Horn trying to join the underdogs who won
WHEN Jeff Horn steps into the ring on Sunday afternoon against Manny Pacquiao, he will not only be taking on one of the best boxers of all time, he will be trying to join an elite group of Australian fighters.
Pacquiao is a certainty to be a Hall of Famer when he retires, while Horn is short on experience.
But defying the odds in the ring has been a trait of some of the best fighters Australia has produced.
We've had a string of outsiders who have shocked odds-on favourites to win world titles.
There was our first recognised champion Jimmy Carruthers, who had had 14 fights when he tackled the outstanding Vic Toweel.
Lionel Rose got a title fight in Japan because he cost the promoter only $7500.
The silky smooth Johnny Famechon was a massive underdog when he took on a Cuban known as the mini Muhammad Ali, who didn't take him seriously.
Jeff Harding grabbed his shot at glory after the boxer who was supposed to fight the champion was injured.
They all won to enter boxing history as clear outsiders who shocked not only their fancied opponents, but the fight game itself
Courtesy of Australian Boxing Legends magazine here is how they did it.
Jimmy Carruthers v Vic Toweel
World bantamweight title, November 15, 1952, Rand Stadium, Johannesburg
THOUSANDS of miles from home, Jimmy Carruthers was given little chance of beating one of South Africa's greatest fighters, world bantamweight champion Vic Toweel.
The tall Sydney southpaw was unbeaten in 14 fights, but had not faced an opponent of Toweel's quality.
Carruthers left nothing to chance, arriving in Johannesburg five months before the fight, getting used to its rarefied air.
It paid off big time, with Carruthers putting in one of the best performances by a challenger in a world title bout.
He belted Toweel with 147 punches in the two minutes 19 seconds the fight. The champion threw one punch and missed before Carruthers sent him through the ropes and the South African was counted out.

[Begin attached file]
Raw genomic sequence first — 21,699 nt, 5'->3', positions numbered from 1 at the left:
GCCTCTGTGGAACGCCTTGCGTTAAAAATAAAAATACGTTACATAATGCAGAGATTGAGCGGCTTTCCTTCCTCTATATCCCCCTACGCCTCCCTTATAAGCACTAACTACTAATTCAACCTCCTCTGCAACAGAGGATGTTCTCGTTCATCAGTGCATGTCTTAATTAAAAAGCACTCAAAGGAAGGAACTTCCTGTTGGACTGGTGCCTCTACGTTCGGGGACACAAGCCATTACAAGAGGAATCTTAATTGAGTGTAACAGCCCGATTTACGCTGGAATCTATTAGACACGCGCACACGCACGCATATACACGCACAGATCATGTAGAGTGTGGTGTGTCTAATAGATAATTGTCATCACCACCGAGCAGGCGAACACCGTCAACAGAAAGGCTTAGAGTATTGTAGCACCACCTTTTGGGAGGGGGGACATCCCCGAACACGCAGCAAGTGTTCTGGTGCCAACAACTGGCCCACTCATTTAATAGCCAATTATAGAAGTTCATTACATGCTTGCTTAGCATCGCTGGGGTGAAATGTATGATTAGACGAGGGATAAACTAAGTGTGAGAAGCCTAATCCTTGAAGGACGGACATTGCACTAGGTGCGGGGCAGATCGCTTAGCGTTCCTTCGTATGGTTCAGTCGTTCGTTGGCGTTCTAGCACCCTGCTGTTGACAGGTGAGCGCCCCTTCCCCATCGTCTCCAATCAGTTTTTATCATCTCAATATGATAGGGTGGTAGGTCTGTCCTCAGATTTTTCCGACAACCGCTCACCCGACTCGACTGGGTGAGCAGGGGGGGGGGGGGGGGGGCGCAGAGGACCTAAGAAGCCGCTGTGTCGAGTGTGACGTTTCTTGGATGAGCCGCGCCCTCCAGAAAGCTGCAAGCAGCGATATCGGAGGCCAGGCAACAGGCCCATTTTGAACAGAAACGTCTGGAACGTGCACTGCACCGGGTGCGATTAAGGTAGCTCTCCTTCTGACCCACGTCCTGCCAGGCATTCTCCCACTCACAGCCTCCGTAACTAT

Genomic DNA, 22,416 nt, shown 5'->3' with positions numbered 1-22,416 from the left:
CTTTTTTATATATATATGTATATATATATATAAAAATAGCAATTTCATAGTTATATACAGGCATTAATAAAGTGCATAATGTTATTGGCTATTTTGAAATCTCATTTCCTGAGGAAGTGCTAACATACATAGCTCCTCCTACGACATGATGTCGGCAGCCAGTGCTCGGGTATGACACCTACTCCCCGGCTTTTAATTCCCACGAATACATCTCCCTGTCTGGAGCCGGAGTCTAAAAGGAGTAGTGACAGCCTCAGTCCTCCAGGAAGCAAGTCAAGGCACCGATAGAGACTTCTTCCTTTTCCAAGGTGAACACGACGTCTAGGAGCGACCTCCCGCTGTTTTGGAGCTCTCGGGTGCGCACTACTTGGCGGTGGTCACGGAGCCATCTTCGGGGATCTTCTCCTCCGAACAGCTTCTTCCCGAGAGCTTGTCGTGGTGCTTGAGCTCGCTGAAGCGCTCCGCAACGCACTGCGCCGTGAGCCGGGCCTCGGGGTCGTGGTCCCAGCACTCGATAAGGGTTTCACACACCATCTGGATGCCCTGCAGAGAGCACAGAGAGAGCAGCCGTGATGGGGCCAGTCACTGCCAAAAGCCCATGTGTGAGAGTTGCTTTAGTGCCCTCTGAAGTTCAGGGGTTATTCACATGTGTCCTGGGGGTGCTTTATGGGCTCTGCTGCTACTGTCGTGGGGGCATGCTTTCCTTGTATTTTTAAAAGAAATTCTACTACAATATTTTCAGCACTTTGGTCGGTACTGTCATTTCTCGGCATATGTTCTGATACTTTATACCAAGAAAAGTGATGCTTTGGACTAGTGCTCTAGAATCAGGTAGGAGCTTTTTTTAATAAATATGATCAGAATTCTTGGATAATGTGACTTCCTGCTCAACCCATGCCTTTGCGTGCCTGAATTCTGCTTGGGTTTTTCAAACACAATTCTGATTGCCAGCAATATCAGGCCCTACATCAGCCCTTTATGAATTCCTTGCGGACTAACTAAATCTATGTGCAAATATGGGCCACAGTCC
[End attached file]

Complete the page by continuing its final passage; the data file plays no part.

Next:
Carruthers became Australia's first official world champion after disputed claims by earlier Australian stars Young Griffo, Mick King and Les Darcy.
Lionel Rose v Fighting Harada
WBC/WBA bantamweight title, February 27, 1968, Budokan Hall, Tokyo
FIGHTING Harada had lived up to his nickname before taking on Lionel Rose ... by having 53 professional bouts for just three losses.
Rose, a 19-year-old Aboriginal from Melbourne, had had 29 fights with two losses. And he came cheap for Harada's promoter. Rose got $7500 against Harada's purse of $70,000.
Not only did Rose have to beat Harada, the four officials - referee and three judges - were all Japanese.
Harada came out swinging, kamikaze-like, but Rose used his height and reach advantage to keep him at bay.
Harada knew he was behind on points going into the 15th and final round, so he threw everything at Rose. However the little Aussie matched him punch for punch and eventually won on points.
He led on the three judges' cards and the referee had the fighters 72 points each.
Johnny Famechon v Jose Legra
WBC featherweight title, Royal Albert Hall, London, January 21, 1969
JOSE LEGRA, a Spain-based Cuban, was called a mini Muhammad Ali. The flashy extrovert loved to showboat.
So when the humble France-born Melbourne resident Johnny Famechon came to London to face Legra the bookies made Fammo a 6-1 underdog.
Legra opened with his impression of Ali, obviously thinking he could finished Fammo whenever he liked.
But the shorter Famechon had other ideas, relying on his speed and well-honed boxing skills. Legra was in the fight of his life.
Fammo ducked and weaved his way around Legra's patented bolo punches in the last four rounds. The Aussie led going into the 15th round and only had to stay on his feet to be the new world champion.
But Fammo stood toe to toe with Legra risking everything. But it all paid off when the sole judge, referee George Smith, gave Fammo the fight on points.
Jeff Harding v Dennis Andries
WBC Light-heavyweight title, Atlantic City, New Jersey, June 24, 1989
A BATTERED and bruised 24-year-old Australian Jeff Harding started the 12th and final round knowing he needed to knock out Britain's US-based Dennis Andries to win the WBC light-heavyweight crown.
It would have been a perfect setting for a Rocky movie.
For 11 rounds the 35-year-old Andries had belted the game Aussie, who was having just his 15th professional fight, dropping him in the fifth round.
Round after round Andries had landed big shots on Harding, but the Aussie with the granite chin wouldn't go away. The punishment was brutal, but Harding hung on.
In the 10th round Andries went all-out, throwing everything he had at Harding, but the effort took its toll on the champion.
The judges all had Andries in front on points going into the last round. Harding's trainer Johnny Lewis said afterwards he told his fighter: "Go out there, don't get hit and pick the right one that's going to put him to sleep.”
That's what Harding did, bombing Andries until he collapsed and the Aussie was the champion of the world.